I have noticed a theme of sorts running through many LDS “birth mother” blogs, especially ones belonging to women who are less than 5 or so years post-placement. It is one casting the role of “birth mother” as a great privilege and honor. For instance,
“I can see through the fog of my sorrow, pain and anger that this is a privledge [sic]. That this pain is mine to carry for the sake of others so they can be happy, so he can be happy and have all the joys in life he deserves. I know it won’t be easy, but as one has said I know it will be worth it.” ~the birth baby mama
Maybe it is because I am so over being a martyr and a saint, but I am not seeing how the role of a first mother is a privilege.
If it is such a privilege, then why aren’t women lining up at the doors of every LDSFS office across the country volunteering to do it?
Oh yeah. That’s right. It’s because being a first mother isn’t a privilege.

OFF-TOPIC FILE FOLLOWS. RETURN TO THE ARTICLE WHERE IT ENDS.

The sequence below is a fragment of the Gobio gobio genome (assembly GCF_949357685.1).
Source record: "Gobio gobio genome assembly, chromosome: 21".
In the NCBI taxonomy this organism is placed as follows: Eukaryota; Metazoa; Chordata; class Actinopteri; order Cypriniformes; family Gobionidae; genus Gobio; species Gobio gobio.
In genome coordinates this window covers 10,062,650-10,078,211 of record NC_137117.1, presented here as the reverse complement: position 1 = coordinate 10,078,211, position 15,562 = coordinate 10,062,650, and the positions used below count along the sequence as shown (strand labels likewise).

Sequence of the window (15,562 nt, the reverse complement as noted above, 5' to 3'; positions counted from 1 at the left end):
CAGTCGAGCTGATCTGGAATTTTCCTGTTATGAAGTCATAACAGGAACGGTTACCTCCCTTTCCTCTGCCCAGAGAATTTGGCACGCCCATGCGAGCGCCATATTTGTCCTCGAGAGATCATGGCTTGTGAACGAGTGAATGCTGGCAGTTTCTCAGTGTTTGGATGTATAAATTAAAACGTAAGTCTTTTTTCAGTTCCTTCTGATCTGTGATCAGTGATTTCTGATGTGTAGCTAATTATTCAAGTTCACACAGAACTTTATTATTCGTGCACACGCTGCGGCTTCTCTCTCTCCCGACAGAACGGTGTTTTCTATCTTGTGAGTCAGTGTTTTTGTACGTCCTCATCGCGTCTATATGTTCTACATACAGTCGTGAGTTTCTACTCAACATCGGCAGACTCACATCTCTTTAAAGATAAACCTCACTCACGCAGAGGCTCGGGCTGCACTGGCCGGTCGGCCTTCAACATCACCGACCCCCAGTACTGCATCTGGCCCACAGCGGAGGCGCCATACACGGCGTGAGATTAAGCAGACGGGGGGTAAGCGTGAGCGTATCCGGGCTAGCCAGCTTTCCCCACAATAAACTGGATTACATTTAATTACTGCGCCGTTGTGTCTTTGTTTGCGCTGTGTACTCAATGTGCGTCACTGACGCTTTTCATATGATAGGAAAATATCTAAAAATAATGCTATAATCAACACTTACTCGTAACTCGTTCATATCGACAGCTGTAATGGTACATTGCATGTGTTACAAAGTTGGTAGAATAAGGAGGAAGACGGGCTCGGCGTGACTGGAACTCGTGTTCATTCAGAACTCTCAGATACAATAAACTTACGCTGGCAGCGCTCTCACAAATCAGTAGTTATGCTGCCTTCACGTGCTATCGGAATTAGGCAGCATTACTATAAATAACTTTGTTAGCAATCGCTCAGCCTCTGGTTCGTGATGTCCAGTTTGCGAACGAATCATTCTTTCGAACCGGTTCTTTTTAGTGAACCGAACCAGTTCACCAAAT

Maybe it is because I am a little bit older now I can see the life sentence of being a first mother is neither a privilege nor an honor. Maybe it is because I can see the sorrow in my sweet 6-year old son’s eyes when he asks about you that I understand this is neither a privilege nor an honor. Maybe it is because I now know the toll adoption extracts from adoptees that I understand this is neither a privilege nor an honor. Maybe because I have had the “luxury” of nearly two decades of living as a first mother I have come to understand this pain is not worth the trade-off.
Just to put the record straight, you would have been happy with me. Sure, I know your adoptive parents are wonderful and good people, but you would have been happy with me. Perhaps not as rich (at first) but just as happy, if not more so. I know your brother Captain Knuckle is happy being with me, in spite of the fact I raised him as a single parent for nearly six years. I would hazard a guess that he is pretty darn joyful being raised by me, his mother. You would have been, too.
But you weren’t and for that, I am sorry.
And what is this notion of the pain being “worth it” spoken of by the birth baby mama? Worth it?
I cannot answer that question for you or for other adoptees but for me, my husband, and your siblings, this was SO not worth “it.” But, I guess once again that is the wisdom and maturity that living nearly two decades as an exiled first family brings.